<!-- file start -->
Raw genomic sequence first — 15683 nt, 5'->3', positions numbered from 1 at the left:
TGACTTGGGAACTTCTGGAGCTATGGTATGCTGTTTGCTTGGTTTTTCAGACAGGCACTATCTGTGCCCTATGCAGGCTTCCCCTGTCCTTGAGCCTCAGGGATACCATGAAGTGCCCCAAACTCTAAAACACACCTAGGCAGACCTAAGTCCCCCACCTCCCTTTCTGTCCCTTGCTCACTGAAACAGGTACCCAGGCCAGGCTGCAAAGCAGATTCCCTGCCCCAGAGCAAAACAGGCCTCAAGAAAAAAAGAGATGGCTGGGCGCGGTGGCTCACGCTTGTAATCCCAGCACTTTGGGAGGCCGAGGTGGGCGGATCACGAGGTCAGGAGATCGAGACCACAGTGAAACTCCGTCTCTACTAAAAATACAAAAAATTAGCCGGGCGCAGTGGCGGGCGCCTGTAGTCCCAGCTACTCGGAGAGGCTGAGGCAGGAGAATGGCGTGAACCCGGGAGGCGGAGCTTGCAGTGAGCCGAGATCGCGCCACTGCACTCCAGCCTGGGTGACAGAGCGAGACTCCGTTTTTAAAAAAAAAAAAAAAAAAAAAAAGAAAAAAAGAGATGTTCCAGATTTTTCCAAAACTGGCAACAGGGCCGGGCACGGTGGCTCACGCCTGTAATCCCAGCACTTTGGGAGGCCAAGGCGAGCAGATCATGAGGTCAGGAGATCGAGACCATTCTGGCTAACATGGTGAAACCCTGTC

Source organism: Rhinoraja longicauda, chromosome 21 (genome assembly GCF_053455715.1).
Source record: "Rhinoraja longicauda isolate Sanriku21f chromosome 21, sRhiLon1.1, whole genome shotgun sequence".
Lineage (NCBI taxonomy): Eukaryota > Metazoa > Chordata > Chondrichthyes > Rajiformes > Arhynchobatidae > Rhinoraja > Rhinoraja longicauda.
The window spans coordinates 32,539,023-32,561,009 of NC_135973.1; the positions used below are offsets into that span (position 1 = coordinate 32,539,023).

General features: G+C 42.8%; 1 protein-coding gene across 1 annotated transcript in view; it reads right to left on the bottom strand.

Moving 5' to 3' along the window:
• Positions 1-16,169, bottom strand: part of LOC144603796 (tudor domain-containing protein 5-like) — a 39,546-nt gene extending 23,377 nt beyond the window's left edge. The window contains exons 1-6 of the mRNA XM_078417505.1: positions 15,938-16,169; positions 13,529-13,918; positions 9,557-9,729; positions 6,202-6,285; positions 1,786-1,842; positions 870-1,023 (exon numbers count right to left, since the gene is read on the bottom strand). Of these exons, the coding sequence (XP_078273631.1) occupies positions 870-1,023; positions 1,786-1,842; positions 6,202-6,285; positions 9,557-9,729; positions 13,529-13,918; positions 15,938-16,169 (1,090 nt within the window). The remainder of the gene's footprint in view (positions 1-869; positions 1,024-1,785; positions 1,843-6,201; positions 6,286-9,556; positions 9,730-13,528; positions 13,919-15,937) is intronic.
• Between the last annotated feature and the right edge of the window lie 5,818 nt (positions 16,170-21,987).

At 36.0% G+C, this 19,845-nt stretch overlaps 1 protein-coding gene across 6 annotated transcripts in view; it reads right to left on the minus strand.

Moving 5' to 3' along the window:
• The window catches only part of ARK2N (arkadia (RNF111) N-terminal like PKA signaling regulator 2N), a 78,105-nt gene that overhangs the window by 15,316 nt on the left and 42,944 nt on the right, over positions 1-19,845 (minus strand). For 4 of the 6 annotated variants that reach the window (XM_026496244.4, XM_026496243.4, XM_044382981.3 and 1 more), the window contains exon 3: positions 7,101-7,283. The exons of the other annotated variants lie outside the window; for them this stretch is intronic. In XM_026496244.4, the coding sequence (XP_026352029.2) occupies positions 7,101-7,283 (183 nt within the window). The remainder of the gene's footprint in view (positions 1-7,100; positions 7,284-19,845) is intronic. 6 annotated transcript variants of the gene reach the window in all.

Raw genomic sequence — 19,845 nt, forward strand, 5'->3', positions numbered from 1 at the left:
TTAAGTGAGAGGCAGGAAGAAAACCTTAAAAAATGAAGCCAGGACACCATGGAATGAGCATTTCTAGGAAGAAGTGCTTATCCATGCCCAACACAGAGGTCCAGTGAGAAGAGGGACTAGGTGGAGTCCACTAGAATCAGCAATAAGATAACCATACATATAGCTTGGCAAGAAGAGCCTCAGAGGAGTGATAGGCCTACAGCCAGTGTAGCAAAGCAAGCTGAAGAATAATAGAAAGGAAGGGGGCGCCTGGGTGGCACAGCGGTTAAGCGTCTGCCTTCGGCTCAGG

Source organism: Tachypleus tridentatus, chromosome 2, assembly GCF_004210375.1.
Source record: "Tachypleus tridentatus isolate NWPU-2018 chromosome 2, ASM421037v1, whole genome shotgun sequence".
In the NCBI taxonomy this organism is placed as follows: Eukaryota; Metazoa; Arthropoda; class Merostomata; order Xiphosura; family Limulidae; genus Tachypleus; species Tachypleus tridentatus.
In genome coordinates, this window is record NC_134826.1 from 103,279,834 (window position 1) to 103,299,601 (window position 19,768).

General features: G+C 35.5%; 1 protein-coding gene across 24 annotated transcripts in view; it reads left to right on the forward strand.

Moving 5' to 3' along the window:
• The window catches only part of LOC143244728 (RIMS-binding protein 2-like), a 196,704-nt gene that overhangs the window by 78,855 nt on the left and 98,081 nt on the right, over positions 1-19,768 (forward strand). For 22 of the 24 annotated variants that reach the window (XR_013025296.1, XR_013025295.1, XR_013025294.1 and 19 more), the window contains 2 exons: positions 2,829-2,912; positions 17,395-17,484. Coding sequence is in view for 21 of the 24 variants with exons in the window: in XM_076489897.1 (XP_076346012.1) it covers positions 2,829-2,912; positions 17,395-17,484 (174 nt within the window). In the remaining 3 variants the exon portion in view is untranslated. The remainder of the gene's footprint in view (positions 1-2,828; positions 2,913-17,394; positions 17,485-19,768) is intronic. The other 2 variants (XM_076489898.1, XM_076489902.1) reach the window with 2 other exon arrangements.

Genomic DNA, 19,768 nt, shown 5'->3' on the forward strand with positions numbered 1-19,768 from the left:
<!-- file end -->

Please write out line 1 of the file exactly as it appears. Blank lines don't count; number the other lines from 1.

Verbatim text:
Raw genomic sequence first — 15683 nt, 5'->3', positions numbered from 1 at the left: